FIG. 8 . A parallelplate actuator (electrode) 260 and comb drive actuator (electrode) 262 were incorporated into the same device to provide a possibility of the operation by both types of transducers. The device 100 ofFIG. 8 is a specific embodiment of the device 100 ofFIG. 1 . The base 102 ofFIG. 1 is herein called “anchor”, and the folded suspension 108 is made of a plurality of folded flexures 109.  The structures were operated at room temperature and under ambient air conditions. The experimental setup included an optical microscope (Mitutoyo S70 0/100, switchable microscope with long working distance x50 objective) mounted on a wafer prober (Karl Suss PSM6), an antivibration table (Kinetic systems, vibraplane) and a highresolution 1600×1200 pixels CCD camera (UI22505EM). Linearly increasing and decreasing voltages provided by an arbitrary function generator (TGA1241) combined with a custom built voltage amplifier were applied to the device. In all cases a linear voltage sweep with a rise time of 20 s was used. The inplane motion was registered and videorecorded at the rate of 10 fps. The movie was then split into frames, each corresponding to a specific value of the voltage and the voltagedisplacements characteristics were constructed by means of the image processing using a custombuilt edge tracking procedure implemented in Matlab.
 When the beam is almost completely straightened and the deflections in the transversal (y) directions are close to the initial elevation of the structure, the displacement of the beam's end in the x direction is much smaller. The ratio between the displacement in the y direction and the displacement in the x direction is very small, as suggested by eq. (8). For this reason the beam can serve not only as a compliant constraint but also as a motion amplifier, as will be now explained.
 The beam loaded in the transverse direction can be used as a motion deamplifier or as a force amplifier (Ya'akobovitz, A., Krylov, S., Hanein, Y., 2010, “Nanoscale Displacement Measurement of Electrostatically Actuated MicroDevices using Optical Microscopy and Digital Image Correlation,” Sensors and Actuators A, 162, pp. 17). In the device 100 of the present invention, the displacements of the proof mass m in the xdirection (hereafter refereed as “actuator displacement”) are of the order of several micro meters, whereas the deflection in the ydirection of the midpoint of the curved beam (refereed as “beam's displacement”) is of the order of tens of μm. In order to improve the resolution of our measurements, the amplified [Ya'akobovitz, A., Krylov, S., 2010, “Toward Sensitivity Enhancement of MEMS Accelerometers Using Mechanical Amplification Mechanism,” IEEE Sensors Journal, 10(8), pp. 13111319] transversal deflection Δy of the midpoint of the beam was captured during experiments and the displacements in the x direction were calculated using eq. (8). Although this equation is approximate and neglects the extensibility of the beam's axis, it was found to provide good results. All the results for the actuator displacements presented hereafter were obtained using this approach until otherwise stated.
 First, the devices actuated by the comb drive transducer were operated. Since the actuating force provided by a comb drive transducer is practically independent on the displacements, this device is convenient for the characterization of the mechanical properties of the suspension. The voltage was applied as a periodic unipolar sawtooth wave with the amplitude of 80 V (peak to peak), offset of 40 V and the voltage rise time of 20 sec. The nominal (as designed) length and width of the folded flexures was 500 μm and 5 μm, respectively. The length, width and initial elevation of the curves beams were 2000 μm, 4 μm and 55 μm, respectively.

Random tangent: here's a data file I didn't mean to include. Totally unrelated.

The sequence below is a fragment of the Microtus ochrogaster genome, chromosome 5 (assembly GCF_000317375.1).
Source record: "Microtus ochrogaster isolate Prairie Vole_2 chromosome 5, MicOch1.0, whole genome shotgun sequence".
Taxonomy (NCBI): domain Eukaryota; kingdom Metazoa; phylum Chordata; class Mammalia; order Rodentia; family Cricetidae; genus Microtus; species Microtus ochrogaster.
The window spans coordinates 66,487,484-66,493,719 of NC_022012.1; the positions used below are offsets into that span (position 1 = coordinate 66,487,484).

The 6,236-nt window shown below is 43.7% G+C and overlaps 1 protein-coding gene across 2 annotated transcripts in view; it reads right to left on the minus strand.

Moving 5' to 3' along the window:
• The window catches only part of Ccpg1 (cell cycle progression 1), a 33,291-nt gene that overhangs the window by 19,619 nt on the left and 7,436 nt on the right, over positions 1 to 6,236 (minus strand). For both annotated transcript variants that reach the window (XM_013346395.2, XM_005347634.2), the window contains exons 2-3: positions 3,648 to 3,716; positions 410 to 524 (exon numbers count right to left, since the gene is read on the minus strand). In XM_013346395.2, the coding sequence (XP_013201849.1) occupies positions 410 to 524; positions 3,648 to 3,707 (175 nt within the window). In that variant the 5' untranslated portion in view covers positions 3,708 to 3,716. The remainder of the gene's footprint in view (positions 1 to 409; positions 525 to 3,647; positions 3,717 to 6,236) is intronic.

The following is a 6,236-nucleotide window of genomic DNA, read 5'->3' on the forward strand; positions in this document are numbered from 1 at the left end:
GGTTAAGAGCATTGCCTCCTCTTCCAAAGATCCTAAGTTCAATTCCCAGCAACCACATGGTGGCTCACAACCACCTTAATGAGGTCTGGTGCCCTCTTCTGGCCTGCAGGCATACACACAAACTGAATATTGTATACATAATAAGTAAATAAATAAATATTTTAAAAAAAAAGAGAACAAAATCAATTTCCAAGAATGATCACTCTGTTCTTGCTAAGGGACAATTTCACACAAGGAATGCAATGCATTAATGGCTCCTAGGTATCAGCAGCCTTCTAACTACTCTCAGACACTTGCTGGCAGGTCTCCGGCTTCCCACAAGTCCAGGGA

The voltagedisplacement characteristic of the device actuated by a combdrive transducer is shown in
FIG. 9 . The dependence between the actuating force and the displacement of the device is shown inFIG. 10 . Note that the actuating force was calculated using the simplest formula F_{c}=ε_{0}NhV^{2}/g_{0}, where h=30 μm is the thickness of the SOI device layer, g_{0}=5 μm is the nominal distance between the electrodes (note that the actual distance, which was measured to be 7.3 μm was used in calculations) and N=198 is the number of combs. One observes that the dependence between the actuating force and the actuator displacement is close to linear. This result suggests that the displacement of the actuator has not reached the saturation point, the force provided by the comb drive transducer is not sufficient for the straightening of the curved suspension beams, and the deformation of the suspensions is predominantly of the bending type. Note that for the beam dimensions of this specific device and under the assumption of the beam's axis inextensibility the maximally achievable displacement is Δx=3.62 μm.  Next, the devices were operated by parallelplate electrodes. The dependence between the voltage applied to the parallelplate transducer and the transversal displacement of the midpoint of the curved beam is shown in
FIG. 11 . Since the parallel plate transducer provides larger force than the comb drive of similar footprint, in this case the curved beams were straightened to a large extent and the characteristic exhibited the tendency of the saturation. In accordance withFIG. 11 , the midpoint deflection of the beam is 45 μm while the initial elevation of the beam is 55 μm. One may conclude that even in the case when the beam is not completely straightened, the influence of the stiffening is very pronounced. The snapshots of the device before and after application of the force are shown inFIGS. 12 a and 12 b, respectively. The straightening of two of four curved suspension beams is clearly observed.  In order to verify the applicability of the approach based on the calculation of the actuator's displacement from the measurements of the amplified deflection of the curved beam, the actuator displacements obtained using eq. (8) (curve 300) were compared with the directly measured values (curve 302). Results of the comparison are shown in